The three mega cases of Enron, WorldCom and Tyco essentially caused the passage of the 2002 Sarbanes-Oxley Act (SOX). After millions of Americans lost billions of dollars to the criminals who managed these immense corporations, Congress determined that rules were required to prevent the perpetration of similar frauds in the future. The SOX law established comprehensive financial control and auditing regulations for publicly held companies and remains a fundamental element of today’s financial services industry.
The Necessity for Regulation
Prior to SOX, publicly held corporations were trusted to provide honest and accurate accounting statements about their assets, holdings, and net worth. However, the financial losses caused by the failure of three referenced giants revealed that, in many cases, that ‘trust’ was misplaced and badly abused:
Enron’s leadership gambled (poorly) on deregulated energy markets, losing millions of investor dollars. Instead of reporting those, however, it chose to lodge the losses in shell companies and fraudulent accounting practices ensured they were hidden from public view, misleading the public and regulators to believe that the company was doing well and deserved even more investment. By the time the company collapsed in January of 2002, millions of investor dollars were gone, and several of its ‘leaders’ were headed for prison.
Allegedly an electronics conglomerate, Tyco’s actual value was based on a series of mergers and acquisitions and outright fraudulent bookkeeping practices. When it finally failed (also in 2002), law enforcement determined that its leaders had stolen more than 150 million from the company.
The WorldCom disaster followed Enron and Tyco but dwarfed them in losses. Rather than own up to significant losses, the WorldCom accountants simply reported them as profits and assets. After the criminals went off to jail and the company emerged from bankruptcy, the value of losses to investors and employees approached $7 billion.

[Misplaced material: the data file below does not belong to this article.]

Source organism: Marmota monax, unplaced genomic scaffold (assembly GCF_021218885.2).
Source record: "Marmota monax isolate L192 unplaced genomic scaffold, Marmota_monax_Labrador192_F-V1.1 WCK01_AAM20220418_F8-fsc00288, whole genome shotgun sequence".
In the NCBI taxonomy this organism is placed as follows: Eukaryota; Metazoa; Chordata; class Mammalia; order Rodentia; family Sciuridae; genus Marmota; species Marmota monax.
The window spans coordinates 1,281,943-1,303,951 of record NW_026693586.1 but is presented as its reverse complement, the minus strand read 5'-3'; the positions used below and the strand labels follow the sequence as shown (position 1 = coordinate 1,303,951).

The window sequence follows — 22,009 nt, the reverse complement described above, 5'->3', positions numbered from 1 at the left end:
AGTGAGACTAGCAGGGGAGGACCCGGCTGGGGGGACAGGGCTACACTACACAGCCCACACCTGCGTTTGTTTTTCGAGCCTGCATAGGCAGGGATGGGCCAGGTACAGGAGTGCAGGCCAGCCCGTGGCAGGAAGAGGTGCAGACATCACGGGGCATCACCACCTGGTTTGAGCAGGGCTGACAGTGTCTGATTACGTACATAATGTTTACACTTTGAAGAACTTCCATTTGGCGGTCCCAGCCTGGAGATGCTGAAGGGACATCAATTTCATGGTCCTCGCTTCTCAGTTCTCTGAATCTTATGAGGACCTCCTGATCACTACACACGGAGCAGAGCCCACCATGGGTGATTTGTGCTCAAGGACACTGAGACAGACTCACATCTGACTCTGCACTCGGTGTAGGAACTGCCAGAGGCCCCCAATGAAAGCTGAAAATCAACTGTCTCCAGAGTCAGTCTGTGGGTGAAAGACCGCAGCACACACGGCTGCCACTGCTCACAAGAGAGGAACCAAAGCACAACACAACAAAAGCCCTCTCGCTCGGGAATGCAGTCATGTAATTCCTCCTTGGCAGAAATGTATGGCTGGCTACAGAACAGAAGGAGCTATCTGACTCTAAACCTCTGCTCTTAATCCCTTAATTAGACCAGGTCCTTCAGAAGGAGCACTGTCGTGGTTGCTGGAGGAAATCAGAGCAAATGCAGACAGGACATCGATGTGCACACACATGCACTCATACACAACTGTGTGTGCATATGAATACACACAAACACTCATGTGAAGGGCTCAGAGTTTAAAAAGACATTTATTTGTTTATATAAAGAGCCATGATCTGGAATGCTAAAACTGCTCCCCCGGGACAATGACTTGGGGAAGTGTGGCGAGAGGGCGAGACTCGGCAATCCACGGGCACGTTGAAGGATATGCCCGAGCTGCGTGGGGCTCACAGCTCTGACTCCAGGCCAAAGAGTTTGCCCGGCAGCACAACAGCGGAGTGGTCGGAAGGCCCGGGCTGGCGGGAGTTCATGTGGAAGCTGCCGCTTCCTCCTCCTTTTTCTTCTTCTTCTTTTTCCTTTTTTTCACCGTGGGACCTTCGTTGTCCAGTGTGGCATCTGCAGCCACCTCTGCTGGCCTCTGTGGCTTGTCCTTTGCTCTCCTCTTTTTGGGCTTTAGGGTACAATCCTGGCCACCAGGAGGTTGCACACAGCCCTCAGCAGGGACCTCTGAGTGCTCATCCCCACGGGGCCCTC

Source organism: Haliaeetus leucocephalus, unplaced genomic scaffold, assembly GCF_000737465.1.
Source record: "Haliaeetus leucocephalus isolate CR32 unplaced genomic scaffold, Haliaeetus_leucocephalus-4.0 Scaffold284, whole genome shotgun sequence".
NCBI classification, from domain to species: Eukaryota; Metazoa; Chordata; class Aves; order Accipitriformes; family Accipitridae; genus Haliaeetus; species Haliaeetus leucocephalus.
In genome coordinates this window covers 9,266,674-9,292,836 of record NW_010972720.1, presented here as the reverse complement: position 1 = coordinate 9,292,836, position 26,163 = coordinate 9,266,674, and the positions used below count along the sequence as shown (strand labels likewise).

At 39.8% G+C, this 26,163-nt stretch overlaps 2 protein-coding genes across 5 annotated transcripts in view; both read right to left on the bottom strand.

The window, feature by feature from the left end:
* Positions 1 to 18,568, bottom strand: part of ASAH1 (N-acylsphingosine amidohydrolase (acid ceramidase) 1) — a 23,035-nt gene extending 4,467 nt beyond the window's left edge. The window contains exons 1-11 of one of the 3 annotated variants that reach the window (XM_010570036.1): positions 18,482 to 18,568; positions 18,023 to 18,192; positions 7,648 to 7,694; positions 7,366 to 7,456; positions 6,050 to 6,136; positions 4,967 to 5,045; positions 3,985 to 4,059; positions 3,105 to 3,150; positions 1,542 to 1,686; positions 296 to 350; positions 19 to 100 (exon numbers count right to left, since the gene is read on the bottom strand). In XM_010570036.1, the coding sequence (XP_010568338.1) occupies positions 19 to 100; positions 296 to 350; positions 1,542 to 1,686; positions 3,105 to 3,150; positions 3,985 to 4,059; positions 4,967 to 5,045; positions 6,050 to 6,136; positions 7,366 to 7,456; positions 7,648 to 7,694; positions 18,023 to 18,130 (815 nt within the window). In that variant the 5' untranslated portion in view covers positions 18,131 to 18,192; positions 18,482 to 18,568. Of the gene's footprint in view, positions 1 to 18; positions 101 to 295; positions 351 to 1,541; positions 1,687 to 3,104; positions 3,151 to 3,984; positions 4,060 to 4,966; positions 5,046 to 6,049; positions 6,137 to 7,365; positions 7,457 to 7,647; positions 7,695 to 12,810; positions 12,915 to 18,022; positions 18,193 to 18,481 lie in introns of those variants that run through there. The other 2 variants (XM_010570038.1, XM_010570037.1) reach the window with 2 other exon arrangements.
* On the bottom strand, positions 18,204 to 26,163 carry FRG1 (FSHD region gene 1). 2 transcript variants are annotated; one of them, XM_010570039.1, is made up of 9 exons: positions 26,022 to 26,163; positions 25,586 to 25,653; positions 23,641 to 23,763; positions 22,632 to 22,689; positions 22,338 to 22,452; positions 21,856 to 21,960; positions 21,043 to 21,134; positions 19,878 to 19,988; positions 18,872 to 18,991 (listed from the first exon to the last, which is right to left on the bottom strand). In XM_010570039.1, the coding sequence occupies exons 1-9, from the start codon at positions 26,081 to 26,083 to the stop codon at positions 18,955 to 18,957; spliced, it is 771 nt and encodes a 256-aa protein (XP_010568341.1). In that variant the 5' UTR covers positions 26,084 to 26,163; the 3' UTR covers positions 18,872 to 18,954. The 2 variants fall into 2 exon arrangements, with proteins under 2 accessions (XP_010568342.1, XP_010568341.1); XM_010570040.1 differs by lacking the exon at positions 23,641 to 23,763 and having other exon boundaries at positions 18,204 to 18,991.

These financial disasters revealed the need for comprehensive regulation of publicly held companies; the SOX law is the response to that need. All publicly held American companies, international companies that have registered debt or equities with the U.S. Securities and Exchange Commission (SEC), and the accounting firms that provide services to these companies are subject to the SOX.
SOX Compliance Principles
Complying with SOX requires maintaining transparency in financial governance and information reporting and maintaining a system of internal checks and balances that prevents inappropriate financial manipulation.
SOX Compliance Audit Process: The Requirements
While there are eleven titles to the SOX legislation, the most significant of these are those related to audits, sections 302 and 404:
- § 302 requires corporate officers to certify that all records and reports are accurate, as well as personally verify the sufficiency and accuracy of the physical, administrative and electronic internal controls used to produce them. The SOX compliance audit focuses on how accurate these leaders are when they sign off on that assertion.